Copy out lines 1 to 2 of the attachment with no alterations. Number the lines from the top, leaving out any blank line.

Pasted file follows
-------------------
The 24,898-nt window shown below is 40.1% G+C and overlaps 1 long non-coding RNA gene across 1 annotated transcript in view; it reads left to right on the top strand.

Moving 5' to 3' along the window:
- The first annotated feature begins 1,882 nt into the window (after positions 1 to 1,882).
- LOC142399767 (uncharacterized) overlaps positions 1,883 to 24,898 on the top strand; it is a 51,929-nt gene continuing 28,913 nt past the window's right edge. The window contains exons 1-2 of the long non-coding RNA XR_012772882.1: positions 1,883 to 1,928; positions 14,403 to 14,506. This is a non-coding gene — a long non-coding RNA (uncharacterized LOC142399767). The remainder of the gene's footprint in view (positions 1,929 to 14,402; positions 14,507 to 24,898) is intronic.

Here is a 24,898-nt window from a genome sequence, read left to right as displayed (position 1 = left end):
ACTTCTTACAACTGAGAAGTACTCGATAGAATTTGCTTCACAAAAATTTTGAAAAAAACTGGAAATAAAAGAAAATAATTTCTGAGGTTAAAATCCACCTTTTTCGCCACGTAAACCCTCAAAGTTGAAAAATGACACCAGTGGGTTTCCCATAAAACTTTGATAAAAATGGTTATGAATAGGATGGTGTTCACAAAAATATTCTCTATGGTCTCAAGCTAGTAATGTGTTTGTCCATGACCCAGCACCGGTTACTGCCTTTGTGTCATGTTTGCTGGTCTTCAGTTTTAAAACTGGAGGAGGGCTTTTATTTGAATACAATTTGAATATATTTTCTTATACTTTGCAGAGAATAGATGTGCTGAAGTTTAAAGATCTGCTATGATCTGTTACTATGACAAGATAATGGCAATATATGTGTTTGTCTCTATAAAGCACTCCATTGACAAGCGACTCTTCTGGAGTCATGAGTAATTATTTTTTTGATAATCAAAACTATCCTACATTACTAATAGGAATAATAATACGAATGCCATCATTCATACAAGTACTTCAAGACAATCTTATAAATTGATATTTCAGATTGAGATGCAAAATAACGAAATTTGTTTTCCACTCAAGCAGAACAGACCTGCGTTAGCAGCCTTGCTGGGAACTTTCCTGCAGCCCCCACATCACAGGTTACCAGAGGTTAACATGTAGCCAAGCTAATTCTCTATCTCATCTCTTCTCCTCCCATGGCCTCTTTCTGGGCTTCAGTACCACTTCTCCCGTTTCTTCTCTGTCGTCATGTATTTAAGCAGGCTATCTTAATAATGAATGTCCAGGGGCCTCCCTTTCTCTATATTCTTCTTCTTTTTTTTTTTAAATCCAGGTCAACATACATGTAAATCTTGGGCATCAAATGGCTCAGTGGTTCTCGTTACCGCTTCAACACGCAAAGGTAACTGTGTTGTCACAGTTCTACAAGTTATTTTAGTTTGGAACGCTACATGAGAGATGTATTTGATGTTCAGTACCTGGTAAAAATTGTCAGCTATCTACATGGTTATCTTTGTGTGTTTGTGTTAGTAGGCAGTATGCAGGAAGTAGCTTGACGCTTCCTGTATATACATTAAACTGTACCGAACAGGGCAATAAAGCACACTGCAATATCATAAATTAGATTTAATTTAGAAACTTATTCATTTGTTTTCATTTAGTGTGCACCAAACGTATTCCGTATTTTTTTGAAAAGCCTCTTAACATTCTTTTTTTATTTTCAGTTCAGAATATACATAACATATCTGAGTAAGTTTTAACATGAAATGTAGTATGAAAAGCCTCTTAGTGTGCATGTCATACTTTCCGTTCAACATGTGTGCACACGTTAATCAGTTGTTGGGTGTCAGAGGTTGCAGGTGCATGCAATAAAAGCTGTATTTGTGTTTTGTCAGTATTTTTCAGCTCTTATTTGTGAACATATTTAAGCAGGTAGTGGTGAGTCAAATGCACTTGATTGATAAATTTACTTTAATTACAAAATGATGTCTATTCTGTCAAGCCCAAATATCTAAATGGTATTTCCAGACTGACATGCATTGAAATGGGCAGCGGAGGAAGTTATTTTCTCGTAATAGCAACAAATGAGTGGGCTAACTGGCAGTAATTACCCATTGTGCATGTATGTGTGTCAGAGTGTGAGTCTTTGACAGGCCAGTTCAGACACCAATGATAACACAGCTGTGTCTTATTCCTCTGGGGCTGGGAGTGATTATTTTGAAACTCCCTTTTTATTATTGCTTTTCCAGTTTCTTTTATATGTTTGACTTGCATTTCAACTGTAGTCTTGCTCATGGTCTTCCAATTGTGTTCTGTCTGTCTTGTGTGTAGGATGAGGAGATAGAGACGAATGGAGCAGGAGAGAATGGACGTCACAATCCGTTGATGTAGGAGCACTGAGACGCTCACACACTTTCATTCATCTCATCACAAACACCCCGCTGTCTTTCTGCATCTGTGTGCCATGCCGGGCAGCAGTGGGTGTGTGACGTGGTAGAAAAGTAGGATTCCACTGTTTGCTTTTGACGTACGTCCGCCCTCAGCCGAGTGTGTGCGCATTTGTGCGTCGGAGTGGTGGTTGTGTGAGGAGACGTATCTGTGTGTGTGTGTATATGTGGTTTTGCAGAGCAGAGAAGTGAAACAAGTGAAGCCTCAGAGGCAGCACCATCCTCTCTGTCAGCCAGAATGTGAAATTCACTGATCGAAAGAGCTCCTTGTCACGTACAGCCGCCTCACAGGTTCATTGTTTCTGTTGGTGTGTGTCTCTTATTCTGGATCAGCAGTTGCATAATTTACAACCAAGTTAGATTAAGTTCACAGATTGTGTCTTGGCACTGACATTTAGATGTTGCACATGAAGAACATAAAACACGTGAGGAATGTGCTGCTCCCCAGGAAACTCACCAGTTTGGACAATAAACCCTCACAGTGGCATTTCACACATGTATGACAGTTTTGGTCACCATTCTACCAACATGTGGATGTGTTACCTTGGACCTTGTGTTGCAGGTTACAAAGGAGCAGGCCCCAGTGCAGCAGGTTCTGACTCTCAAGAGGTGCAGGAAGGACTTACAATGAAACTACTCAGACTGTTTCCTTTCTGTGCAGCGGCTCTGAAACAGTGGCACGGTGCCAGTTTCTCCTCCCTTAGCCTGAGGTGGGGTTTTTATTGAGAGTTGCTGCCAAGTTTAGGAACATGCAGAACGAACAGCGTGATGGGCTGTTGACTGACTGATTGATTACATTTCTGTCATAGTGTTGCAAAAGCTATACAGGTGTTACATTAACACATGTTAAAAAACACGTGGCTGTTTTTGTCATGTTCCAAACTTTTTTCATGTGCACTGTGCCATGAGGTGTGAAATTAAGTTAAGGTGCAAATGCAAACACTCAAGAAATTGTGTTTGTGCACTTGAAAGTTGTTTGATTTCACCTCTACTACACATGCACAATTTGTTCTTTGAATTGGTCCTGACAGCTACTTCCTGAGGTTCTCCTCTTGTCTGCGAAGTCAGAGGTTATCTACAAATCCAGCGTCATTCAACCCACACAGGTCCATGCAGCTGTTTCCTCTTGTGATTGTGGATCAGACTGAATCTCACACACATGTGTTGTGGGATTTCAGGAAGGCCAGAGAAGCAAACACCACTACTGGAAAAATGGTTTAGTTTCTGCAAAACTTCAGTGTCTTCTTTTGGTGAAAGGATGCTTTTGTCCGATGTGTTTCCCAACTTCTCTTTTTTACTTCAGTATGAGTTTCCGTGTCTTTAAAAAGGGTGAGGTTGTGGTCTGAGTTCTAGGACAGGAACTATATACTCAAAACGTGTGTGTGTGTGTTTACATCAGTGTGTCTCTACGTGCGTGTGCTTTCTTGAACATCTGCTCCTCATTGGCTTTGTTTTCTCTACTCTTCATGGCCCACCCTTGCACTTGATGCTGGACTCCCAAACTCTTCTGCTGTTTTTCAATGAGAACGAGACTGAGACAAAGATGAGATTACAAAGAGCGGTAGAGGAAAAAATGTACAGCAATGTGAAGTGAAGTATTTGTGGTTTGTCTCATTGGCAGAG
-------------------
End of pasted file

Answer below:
The 24,898-nt window shown below is 40.1% G+C and overlaps 1 long non-coding RNA gene across 1 annotated transcript in view; it reads left to right on the top strand.

Moving 5' to 3' along the window: